Lashkar-e-Taiba, the self-styled "Army of the Pure," has left its footprints in the snows of Kashmir, the back alleys of Lahore and Karachi, the harsh terrain along the Pakistan-Afghanistan frontier -- and now, investigators say, in Mumbai, India, the scene of last week's horrific rampage by gunmen.
The growing case against the Pakistan-based militant organization speaks directly to a doubt that has plagued U.S.-Pakistani relations since the two countries became allies after the Sept. 11 attacks: whether present or former officials in Pakistan's powerful security establishment continue to nurture radical Islamic groups.
Pakistan's relatively weak civilian government, in power less than a year, has shown a degree of reluctance to forcefully confront militant groups or to assert control over the intelligence establishment -- a pattern that could bode ill as fallout from the attacks on India's financial capital poisons relations between the two nuclear-armed countries.
Lashkar-e-Taiba's alleged social wing, which gained prominence after Lashkar was officially banned in 2002, operates openly on a sprawling campus outside the eastern Pakistani city of Lahore. Its head, Hafiz Saeed, was one of the founders of Lashkar and is on a list of about 20 militant suspects India has demanded be handed over.
Pakistan's government vehemently denies involvement in the Mumbai attacks, which left more than 170 people dead and 300 injured, and U.S. officials say no formal links between the attackers and Pakistani officialdom have been found.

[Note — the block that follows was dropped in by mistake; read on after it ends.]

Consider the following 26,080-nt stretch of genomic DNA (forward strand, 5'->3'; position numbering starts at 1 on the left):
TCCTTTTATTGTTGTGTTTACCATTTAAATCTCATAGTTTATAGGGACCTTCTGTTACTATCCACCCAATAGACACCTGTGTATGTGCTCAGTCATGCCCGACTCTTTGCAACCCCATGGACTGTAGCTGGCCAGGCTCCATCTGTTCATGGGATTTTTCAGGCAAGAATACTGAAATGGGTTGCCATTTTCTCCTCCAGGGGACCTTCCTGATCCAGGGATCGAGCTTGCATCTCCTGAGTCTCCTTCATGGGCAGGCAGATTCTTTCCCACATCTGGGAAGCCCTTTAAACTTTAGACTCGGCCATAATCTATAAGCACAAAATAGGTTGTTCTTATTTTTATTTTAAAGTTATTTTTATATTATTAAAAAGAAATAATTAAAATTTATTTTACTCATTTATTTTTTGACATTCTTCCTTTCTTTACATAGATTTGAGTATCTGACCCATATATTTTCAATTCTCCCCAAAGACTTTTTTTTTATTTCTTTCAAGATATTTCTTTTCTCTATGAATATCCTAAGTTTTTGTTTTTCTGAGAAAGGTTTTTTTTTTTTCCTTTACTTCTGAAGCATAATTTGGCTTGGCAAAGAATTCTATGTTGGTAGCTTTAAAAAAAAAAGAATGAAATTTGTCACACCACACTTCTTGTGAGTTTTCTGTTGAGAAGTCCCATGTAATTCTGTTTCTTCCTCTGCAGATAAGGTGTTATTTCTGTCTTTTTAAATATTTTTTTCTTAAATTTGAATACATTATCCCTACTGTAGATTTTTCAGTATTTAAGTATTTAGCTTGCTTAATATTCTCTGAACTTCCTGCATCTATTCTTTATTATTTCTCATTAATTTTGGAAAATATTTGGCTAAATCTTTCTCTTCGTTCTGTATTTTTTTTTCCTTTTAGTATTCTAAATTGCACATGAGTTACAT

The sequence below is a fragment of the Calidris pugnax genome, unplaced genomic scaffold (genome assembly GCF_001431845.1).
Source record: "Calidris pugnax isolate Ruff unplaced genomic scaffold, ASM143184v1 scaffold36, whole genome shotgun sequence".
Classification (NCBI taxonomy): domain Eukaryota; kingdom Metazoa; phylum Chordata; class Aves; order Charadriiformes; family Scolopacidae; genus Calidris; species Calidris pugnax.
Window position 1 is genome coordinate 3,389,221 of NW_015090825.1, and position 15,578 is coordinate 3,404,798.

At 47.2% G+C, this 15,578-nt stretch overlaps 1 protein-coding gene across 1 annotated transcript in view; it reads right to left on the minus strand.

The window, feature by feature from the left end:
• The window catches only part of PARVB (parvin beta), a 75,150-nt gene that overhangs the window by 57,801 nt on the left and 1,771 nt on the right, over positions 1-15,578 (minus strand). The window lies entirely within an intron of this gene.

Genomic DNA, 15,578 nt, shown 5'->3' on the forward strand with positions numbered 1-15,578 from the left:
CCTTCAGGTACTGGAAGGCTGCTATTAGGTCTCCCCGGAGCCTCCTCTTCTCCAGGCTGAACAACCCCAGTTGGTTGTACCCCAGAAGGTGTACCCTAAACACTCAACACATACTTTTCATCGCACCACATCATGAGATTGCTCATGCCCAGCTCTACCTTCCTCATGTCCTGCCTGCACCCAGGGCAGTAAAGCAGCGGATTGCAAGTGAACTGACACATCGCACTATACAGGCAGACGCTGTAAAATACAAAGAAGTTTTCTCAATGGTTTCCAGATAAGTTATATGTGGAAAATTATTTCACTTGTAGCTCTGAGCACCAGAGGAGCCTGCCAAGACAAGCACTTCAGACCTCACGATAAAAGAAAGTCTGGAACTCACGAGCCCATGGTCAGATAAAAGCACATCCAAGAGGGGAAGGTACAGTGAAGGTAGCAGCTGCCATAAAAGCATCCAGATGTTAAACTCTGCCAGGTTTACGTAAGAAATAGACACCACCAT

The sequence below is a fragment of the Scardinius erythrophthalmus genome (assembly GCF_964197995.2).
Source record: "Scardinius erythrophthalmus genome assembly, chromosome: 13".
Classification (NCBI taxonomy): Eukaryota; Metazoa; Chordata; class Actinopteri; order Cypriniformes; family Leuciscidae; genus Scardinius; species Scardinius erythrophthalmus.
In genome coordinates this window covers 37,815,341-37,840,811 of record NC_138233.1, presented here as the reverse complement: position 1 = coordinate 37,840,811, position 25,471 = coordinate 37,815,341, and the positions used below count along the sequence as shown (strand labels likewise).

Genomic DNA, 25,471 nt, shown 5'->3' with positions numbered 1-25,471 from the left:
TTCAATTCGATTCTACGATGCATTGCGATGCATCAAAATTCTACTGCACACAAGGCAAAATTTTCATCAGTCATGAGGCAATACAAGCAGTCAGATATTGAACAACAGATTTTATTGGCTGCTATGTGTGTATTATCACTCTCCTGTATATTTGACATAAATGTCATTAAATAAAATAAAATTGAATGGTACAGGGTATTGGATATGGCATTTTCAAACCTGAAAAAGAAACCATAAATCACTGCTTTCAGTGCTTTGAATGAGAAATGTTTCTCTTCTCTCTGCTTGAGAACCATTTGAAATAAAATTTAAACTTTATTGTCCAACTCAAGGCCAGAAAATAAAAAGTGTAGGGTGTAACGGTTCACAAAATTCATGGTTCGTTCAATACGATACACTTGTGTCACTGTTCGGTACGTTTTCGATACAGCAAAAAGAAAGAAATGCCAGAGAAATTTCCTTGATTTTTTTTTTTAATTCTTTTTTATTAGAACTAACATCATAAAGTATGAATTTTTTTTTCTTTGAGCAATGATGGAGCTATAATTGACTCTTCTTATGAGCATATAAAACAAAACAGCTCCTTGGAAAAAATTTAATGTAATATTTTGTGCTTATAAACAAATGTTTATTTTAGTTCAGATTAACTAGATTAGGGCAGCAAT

However, Secretary of State Condoleezza Rice told Pakistani officials during a visit Thursday that the evidence gathered so far by Indian and Western investigators against Pakistan-based militants was compelling enough that Islamabad should be acting on it.
Successive Pakistani governments have tolerated and even abetted Lashkar-e-Taiba, which for much of its two-decade history was used by Pakistan's intelligence service as a proxy for fighting Indian rule in the disputed Himalayan territory of Kashmir.
Pakistani officials insist that in recent years the country's premier spy agency, the Inter-Services Intelligence directorate, or ISI, has been purged of militant sympathizers. But as recently as four months ago, U.S. intelligence officials alleged that the ISI aided militants who struck another Indian target, its embassy in the Afghan capital, Kabul.
"You could argue that if you have 20 years of active sponsorship, it takes time for these linkages to disappear from the state apparatus," said Ishtiaq Ahmad, a professor of international relations at Quaid-i-Azam University in Islamabad, the Pakistani capital.